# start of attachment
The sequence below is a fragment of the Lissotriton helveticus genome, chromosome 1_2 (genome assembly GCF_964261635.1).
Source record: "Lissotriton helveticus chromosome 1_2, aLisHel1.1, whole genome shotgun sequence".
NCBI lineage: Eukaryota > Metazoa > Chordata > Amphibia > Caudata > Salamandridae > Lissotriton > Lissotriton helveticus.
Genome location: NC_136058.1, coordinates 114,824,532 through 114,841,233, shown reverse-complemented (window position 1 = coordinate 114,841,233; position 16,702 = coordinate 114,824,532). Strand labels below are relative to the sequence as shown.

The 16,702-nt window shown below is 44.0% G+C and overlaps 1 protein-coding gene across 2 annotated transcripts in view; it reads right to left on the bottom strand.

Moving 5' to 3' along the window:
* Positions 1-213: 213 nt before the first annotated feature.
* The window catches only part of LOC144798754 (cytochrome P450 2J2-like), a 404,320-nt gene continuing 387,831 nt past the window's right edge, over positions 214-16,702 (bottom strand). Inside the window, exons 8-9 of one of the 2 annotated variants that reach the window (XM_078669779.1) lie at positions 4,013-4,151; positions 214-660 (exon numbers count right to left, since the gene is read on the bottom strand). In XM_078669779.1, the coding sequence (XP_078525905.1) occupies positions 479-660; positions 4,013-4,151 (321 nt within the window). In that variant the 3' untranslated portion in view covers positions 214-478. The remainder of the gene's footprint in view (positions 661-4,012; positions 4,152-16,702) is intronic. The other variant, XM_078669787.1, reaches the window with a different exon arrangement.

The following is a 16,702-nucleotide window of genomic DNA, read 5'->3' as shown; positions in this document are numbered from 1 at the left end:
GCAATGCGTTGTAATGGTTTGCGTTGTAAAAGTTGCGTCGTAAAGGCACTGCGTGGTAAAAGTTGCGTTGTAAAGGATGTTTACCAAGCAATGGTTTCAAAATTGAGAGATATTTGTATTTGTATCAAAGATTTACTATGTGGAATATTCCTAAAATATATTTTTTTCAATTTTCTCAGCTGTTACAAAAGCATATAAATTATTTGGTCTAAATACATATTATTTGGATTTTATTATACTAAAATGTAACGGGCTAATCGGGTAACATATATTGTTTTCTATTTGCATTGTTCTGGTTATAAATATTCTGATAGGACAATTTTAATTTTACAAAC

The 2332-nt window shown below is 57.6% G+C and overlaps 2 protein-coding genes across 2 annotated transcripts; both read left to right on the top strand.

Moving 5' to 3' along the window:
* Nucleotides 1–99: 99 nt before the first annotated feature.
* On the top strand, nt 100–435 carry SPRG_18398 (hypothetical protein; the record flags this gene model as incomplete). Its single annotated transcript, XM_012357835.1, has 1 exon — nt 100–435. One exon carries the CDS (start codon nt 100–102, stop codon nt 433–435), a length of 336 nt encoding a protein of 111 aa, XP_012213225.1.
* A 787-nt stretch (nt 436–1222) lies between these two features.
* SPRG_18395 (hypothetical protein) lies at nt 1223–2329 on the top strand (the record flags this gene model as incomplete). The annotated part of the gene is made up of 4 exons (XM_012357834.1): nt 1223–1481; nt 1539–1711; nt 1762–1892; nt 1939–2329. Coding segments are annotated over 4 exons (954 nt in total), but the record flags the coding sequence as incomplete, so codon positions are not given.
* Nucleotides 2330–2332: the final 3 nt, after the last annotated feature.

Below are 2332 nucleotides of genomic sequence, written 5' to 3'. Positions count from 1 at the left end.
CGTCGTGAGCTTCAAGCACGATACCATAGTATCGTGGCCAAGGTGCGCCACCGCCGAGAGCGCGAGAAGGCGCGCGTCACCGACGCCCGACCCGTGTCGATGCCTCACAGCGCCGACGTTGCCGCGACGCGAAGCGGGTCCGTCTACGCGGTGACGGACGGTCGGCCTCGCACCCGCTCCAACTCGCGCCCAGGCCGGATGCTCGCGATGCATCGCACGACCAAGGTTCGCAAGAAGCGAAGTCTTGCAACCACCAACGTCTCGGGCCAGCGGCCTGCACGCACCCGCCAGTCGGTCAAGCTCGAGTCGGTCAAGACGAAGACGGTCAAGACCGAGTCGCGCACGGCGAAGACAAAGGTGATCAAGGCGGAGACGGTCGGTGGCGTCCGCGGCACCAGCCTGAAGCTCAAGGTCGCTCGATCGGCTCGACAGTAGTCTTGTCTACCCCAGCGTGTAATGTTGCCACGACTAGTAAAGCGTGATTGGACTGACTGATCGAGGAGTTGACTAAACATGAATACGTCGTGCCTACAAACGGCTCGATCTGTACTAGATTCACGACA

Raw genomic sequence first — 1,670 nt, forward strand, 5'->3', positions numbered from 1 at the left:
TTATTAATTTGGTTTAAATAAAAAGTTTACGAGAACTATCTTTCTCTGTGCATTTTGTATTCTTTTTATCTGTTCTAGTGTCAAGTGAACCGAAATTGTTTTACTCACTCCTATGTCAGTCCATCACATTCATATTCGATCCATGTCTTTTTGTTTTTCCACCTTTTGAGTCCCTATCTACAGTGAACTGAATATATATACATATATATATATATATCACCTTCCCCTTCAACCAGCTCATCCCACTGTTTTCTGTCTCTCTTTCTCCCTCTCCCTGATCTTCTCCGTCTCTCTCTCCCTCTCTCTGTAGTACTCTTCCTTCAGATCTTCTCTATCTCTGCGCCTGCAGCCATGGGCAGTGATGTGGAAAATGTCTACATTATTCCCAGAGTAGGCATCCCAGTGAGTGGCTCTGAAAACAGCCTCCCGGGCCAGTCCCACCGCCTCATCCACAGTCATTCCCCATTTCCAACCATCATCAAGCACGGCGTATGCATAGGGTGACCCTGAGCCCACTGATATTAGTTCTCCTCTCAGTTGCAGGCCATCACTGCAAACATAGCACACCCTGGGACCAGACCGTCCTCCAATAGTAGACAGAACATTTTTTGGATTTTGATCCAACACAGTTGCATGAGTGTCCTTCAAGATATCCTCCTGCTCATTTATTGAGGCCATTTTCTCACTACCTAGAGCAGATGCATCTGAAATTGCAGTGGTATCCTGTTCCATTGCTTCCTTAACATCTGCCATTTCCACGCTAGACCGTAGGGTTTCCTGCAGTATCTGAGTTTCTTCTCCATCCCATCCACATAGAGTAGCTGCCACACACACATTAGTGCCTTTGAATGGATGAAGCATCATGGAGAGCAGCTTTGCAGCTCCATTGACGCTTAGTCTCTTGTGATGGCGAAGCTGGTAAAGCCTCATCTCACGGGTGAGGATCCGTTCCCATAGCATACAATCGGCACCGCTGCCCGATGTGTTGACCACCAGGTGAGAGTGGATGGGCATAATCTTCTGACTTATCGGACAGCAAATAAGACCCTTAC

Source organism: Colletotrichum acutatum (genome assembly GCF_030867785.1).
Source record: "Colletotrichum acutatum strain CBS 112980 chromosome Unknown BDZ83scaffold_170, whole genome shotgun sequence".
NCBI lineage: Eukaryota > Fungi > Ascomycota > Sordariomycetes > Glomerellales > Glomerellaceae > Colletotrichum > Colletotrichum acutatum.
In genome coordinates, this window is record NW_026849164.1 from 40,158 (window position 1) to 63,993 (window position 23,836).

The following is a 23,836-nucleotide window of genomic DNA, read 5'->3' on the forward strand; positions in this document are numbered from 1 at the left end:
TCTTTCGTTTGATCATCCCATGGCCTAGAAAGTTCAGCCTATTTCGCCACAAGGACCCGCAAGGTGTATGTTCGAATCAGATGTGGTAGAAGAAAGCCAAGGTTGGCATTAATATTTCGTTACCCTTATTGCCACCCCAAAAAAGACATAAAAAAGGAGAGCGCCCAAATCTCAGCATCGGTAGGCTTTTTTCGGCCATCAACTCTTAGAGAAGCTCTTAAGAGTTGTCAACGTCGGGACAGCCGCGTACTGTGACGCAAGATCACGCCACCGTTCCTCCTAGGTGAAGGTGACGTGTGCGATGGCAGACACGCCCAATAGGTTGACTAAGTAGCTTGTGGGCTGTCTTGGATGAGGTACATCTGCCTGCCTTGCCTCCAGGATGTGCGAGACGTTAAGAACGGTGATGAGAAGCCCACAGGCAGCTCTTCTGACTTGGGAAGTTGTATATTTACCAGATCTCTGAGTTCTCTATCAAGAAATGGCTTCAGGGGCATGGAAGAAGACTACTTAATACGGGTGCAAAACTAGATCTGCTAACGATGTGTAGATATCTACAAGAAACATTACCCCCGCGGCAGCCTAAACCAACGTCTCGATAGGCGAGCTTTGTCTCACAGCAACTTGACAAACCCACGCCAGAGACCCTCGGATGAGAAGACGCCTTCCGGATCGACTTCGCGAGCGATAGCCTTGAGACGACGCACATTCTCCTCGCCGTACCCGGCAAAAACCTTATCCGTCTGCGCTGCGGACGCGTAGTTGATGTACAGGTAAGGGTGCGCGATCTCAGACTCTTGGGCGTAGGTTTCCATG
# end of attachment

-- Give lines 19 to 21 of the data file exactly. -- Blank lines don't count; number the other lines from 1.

CGTCGTGAGCTTCAAGCACGATACCATAGTATCGTGGCCAAGGTGCGCCACCGCCGAGAGCGCGAGAAGGCGCGCGTCACCGACGCCCGACCCGTGTCGATGCCTCACAGCGCCGACGTTGCCGCGACGCGAAGCGGGTCCGTCTACGCGGTGACGGACGGTCGGCCTCGCACCCGCTCCAACTCGCGCCCAGGCCGGATGCTCGCGATGCATCGCACGACCAAGGTTCGCAAGAAGCGAAGTCTTGCAACCACCAACGTCTCGGGCCAGCGGCCTGCACGCACCCGCCAGTCGGTCAAGCTCGAGTCGGTCAAGACGAAGACGGTCAAGACCGAGTCGCGCACGGCGAAGACAAAGGTGATCAAGGCGGAGACGGTCGGTGGCGTCCGCGGCACCAGCCTGAAGCTCAAGGTCGCTCGATCGGCTCGACAGTAGTCTTGTCTACCCCAGCGTGTAATGTTGCCACGACTAGTAAAGCGTGATTGGACTGACTGATCGAGGAGTTGACTAAACATGAATACGTCGTGCCTACAAACGGCTCGATCTGTACTAGATTCACGACA

Raw genomic sequence first — 1,670 nt, forward strand, 5'->3', positions numbered from 1 at the left:
TTATTAATTTGGTTTAAATAAAAAGTTTACGAGAACTATCTTTCTCTGTGCATTTTGTATTCTTTTTATCTGTTCTAGTGTCAAGTGAACCGAAATTGTTTTACTCACTCCTATGTCAGTCCATCACATTCATATTCGATCCATGTCTTTTTGTTTTTCCACCTTTTGAGTCCCTATCTACAGTGAACTGAATATATATACATATATATATATATATCACCTTCCCCTTCAACCAGCTCATCCCACTGTTTTCTGTCTCTCTTTCTCCCTCTCCCTGATCTTCTCCGTCTCTCTCTCCCTCTCTCTGTAGTACTCTTCCTTCAGATCTTCTCTATCTCTGCGCCTGCAGCCATGGGCAGTGATGTGGAAAATGTCTACATTATTCCCAGAGTAGGCATCCCAGTGAGTGGCTCTGAAAACAGCCTCCCGGGCCAGTCCCACCGCCTCATCCACAGTCATTCCCCATTTCCAACCATCATCAAGCACGGCGTATGCATAGGGTGACCCTGAGCCCACTGATATTAGTTCTCCTCTCAGTTGCAGGCCATCACTGCAAACATAGCACACCCTGGGACCAGACCGTCCTCCAATAGTAGACAGAACATTTTTTGGATTTTGATCCAACACAGTTGCATGAGTGTCCTTCAAGATATCCTCCTGCTCATTTATTGAGGCCATTTTCTCACTACCTAGAGCAGATGCATCTGAAATTGCAGTGGTATCCTGTTCCATTGCTTCCTTAACATCTGCCATTTCCACGCTAGACCGTAGGGTTTCCTGCAGTATCTGAGTTTCTTCTCCATCCCATCCACATAGAGTAGCTGCCACACACACATTAGTGCCTTTGAATGGATGAAGCATCATGGAGAGCAGCTTTGCAGCTCCATTGACGCTTAGTCTCTTGTGATGGCGAAGCTGGTAAAGCCTCATCTCACGGGTGAGGATCCGTTCCCATAGCATACAATCGGCACCGCTGCCCGATGTGTTGACCACCAGGTGAGAGTGGATGGGCATAATCTTCTGACTTATCGGACAGCAAATAAGACCCTTAC